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Market Volatility and the Middle East: What Investors Need to Know

By Gene Balas, CFA®
Investment Strategist

Executive Summary

While the current situation in the Middle East presents uncertainties, we emphasize that market reactions to conflict can be significant but may not be long-lasting. Timing the market in such conditions is challenging, given the multitude of variables at play. Investors should maintain perspective by considering the historical resolution of past Middle East conflicts. While recent events may be disconcerting, there is likely no need for major changes to your portfolio in the short-term.

Market Volatility and the Middle East

Political divisions in the Middle East stem from cultural and nationalistic differences going back centuries, if not millennia. Managing that strife in the region has long been a challenge to both regional leaders and world powers alike. However, doing so is imperative: aside from the widespread suffering and human tragedy of the war, the broader region is a vital source of petroleum reserves on which the world economy depends.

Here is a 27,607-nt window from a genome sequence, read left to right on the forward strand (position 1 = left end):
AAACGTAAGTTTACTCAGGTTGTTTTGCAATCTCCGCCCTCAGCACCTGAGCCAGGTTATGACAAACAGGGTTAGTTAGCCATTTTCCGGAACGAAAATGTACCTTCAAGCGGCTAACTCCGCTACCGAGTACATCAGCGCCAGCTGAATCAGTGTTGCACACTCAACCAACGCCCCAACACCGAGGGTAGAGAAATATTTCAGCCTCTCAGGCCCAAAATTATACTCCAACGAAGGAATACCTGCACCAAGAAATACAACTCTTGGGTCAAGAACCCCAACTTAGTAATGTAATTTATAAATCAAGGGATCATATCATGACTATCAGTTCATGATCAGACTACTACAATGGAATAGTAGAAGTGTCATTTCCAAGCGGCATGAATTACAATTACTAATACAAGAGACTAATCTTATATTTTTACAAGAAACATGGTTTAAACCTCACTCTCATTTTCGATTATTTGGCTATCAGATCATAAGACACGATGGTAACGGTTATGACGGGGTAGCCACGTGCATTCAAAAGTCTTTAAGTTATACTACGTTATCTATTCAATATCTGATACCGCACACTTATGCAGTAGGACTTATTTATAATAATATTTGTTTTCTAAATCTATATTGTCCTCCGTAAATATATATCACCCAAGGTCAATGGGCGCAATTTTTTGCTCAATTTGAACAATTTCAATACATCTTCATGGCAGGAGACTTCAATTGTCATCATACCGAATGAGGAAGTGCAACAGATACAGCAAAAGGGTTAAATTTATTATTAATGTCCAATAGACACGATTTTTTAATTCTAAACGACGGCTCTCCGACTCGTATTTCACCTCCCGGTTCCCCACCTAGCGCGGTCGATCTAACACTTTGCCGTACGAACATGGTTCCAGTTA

From observing the long history of the geopolitics in the region, conflicts in the Middle East can either be contained, or they can explode into wider warfare. In the current situation, Israel is caught between two fronts: the more-immediate situation in Gaza to its southwest, which is controlled by Iran-backed Hamas, and tensions with Iran-backed Hezbollah, to Israel’s north.

Also worth noting is that Iran, in addition to backing both Hamas and Hezbollah, controls the Strait of Hormuz, a chokepoint at the Persian Gulf and the open ocean, through which the equivalent of about 21% of global petroleum liquids pass from the oil fields in the Middle East to the rest of the world, according to the U.S. Energy Information Administration. Given the delicacies of the situation, the U.S. and its allies are treading carefully to pacify tensions before they ignite into a bigger conflagration.

History offers some information about what can happen when things in the Middle East go wrong. When Iraq invaded Kuwait in August 1990, oil prices soared, with Brent crude oil surging from under $110/barrel in July of 1990 to over $230/barrel in September 1990, according to FactSet.